The division's troopers dubbed themselves the "Air Cav" (Air Cavalry)) and in July 1965 began deploying to Camp Radcliff, An Khê, Vietnam. By November, most of the division's three brigades were ready for operations. It was this U.S. troop build-up that caused B3 Field Front Command to launch earlier (on October 19, 1965) the attack of the Pleime camp which had been planned for December, with only the two 32nd and 33rd Regiments, instead of the planned three regiments (the 66th would only reach the battlefield by mid November), before the Air Cavalry troops were combat ready.

In August 1965, the NVA 304th Division received order to intensify preparation to go to Central Highlands by September:

Early August 1965, the Defense Ministry gave the order to 304th Division Commander ... to bring the entire 304th Division to battlefront B… all preparations must be achieved within two months.[21]

In September 1965, II Corps Command/J2 MACV studied plan to destroy the NVA B3 Field Front forces at their bases in Chu Pong, where the staging area[22] was set for the attack of the Pleime camp, by B-52 strike:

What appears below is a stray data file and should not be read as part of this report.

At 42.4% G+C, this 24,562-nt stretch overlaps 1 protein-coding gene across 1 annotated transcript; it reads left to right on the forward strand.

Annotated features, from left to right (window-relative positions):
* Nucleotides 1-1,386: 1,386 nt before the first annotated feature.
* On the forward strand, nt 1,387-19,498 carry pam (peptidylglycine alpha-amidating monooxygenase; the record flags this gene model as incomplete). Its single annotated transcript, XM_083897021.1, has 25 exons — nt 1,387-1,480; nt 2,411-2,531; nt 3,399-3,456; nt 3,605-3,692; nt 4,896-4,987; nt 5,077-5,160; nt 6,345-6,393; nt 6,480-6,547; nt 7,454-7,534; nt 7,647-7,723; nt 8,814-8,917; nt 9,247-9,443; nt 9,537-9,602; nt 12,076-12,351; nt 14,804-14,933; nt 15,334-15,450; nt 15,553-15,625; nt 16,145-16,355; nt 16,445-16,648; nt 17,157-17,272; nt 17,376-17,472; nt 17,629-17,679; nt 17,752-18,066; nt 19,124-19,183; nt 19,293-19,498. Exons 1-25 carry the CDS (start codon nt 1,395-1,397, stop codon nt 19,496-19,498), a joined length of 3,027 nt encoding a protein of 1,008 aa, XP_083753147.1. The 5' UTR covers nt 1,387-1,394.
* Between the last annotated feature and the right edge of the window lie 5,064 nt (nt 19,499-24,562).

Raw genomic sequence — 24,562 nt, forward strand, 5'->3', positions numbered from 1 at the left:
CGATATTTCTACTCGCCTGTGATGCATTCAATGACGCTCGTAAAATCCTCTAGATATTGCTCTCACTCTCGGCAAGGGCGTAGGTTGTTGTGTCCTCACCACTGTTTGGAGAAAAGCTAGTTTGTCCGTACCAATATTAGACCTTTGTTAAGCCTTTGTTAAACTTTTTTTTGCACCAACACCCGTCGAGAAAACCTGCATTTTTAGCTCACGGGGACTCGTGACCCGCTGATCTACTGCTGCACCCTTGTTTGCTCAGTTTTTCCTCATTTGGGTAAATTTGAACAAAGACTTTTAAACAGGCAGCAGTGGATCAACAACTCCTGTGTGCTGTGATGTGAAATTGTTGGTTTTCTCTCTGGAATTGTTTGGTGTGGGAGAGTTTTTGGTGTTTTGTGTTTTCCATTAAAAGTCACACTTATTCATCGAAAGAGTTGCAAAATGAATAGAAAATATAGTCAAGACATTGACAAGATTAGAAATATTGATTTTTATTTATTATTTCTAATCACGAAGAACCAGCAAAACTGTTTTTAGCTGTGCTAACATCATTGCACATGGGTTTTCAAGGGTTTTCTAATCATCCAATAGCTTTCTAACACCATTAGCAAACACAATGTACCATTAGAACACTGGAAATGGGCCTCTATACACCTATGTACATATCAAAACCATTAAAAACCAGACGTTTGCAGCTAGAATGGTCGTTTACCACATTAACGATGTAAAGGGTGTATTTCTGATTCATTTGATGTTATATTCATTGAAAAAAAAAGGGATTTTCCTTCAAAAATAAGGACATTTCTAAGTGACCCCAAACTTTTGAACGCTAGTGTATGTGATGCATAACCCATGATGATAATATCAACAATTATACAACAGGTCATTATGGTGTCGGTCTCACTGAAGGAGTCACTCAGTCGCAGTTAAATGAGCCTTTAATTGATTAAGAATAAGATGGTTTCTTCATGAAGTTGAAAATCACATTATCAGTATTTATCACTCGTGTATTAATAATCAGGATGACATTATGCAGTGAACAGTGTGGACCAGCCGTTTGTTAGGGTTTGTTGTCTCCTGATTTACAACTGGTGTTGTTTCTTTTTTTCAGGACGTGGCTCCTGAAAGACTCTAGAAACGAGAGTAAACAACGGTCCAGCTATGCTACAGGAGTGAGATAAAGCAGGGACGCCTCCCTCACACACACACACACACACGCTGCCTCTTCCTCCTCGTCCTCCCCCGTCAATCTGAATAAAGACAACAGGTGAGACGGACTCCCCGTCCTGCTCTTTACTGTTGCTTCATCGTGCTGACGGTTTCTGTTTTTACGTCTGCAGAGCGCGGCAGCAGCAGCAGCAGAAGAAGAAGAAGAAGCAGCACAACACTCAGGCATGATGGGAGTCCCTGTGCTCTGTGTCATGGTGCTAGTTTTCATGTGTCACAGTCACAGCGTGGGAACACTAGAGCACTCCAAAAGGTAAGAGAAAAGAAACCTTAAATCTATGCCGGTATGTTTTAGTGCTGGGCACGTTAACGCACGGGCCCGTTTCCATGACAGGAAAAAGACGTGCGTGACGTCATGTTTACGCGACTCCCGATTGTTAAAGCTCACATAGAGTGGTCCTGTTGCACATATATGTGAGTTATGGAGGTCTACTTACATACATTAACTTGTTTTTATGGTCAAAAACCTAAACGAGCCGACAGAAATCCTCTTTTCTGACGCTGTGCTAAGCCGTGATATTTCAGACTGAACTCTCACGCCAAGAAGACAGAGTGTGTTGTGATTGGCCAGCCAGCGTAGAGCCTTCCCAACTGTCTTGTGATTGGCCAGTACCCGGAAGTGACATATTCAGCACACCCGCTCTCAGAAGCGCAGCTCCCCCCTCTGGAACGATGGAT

The Chu Pong base was known to exist well prior to the Pleime attack and J2 MACV had taken this area under study in September 1965 as a possible B-52 target.[23]

On October 19, the NVA attacked the Pleime camp with the 33rd and 32nd regiments[24] and on October 26, with the siege at Pleime lifted, ARVN II Corps Command requested that "1st Cav TAOR be extended to include the Plei Me area except the camp itself".[25] and be assigned the Trường Chinh (Long Reach) operation[26] This operation was carried out in three parts: All the Way (1st Brigade), Silver Bayonet I (3rd Brigade) and Silver Bayonet II (2nd Brigade).[27] On November 10, the 3rd Brigade, 1st Cavalry Division (Airmobile) replaced the 1st Brigade of the division and was ordered to perform a diversionary maneuver by switching the operational direction to the east to entice B3 Field Front to regroup its three regiments in assembly areas, to stage a second attack of Pleime camp set for November 16.[28][29]

With American units seemingly withdrawing to the east of Pleime, the decision was to attempt to regain its early advantage with an attack. The target once again was the Pleime CIDG Camp. The division headquarters set the date for attack at 16 November, and issued orders to its three regiments.[30]